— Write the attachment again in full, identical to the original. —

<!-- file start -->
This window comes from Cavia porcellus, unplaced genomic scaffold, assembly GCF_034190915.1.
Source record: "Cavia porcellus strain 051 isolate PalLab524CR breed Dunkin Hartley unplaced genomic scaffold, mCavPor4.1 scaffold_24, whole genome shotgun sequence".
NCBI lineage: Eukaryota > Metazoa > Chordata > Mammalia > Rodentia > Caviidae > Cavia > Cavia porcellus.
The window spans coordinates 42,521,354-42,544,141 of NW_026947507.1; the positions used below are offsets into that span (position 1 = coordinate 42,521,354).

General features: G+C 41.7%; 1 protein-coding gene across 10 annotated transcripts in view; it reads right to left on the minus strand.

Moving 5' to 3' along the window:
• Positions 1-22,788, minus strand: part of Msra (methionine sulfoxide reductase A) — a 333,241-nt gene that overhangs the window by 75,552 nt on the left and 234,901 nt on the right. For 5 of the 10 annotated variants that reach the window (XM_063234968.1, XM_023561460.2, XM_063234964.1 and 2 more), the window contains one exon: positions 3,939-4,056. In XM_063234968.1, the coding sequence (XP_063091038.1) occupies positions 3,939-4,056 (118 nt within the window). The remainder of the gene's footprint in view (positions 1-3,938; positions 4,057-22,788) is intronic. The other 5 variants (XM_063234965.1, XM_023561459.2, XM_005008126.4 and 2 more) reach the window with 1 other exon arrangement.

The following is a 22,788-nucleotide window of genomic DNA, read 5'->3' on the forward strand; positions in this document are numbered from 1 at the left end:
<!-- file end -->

This window comes from Cavia porcellus, unplaced genomic scaffold, assembly GCF_034190915.1.
Source record: "Cavia porcellus strain 051 isolate PalLab524CR breed Dunkin Hartley unplaced genomic scaffold, mCavPor4.1 scaffold_24, whole genome shotgun sequence".
NCBI lineage: Eukaryota > Metazoa > Chordata > Mammalia > Rodentia > Caviidae > Cavia > Cavia porcellus.
The window spans coordinates 42,521,354-42,544,141 of NW_026947507.1; the positions used below are offsets into that span (position 1 = coordinate 42,521,354).

General features: G+C 41.7%; 1 protein-coding gene across 10 annotated transcripts in view; it reads right to left on the minus strand.

Moving 5' to 3' along the window:
• Positions 1-22,788, minus strand: part of Msra (methionine sulfoxide reductase A) — a 333,241-nt gene that overhangs the window by 75,552 nt on the left and 234,901 nt on the right. For 5 of the 10 annotated variants that reach the window (XM_063234968.1, XM_023561460.2, XM_063234964.1 and 2 more), the window contains one exon: positions 3,939-4,056. In XM_063234968.1, the coding sequence (XP_063091038.1) occupies positions 3,939-4,056 (118 nt within the window). The remainder of the gene's footprint in view (positions 1-3,938; positions 4,057-22,788) is intronic. The other 5 variants (XM_063234965.1, XM_023561459.2, XM_005008126.4 and 2 more) reach the window with 1 other exon arrangement.

The following is a 22,788-nucleotide window of genomic DNA, read 5'->3' on the forward strand; positions in this document are numbered from 1 at the left end: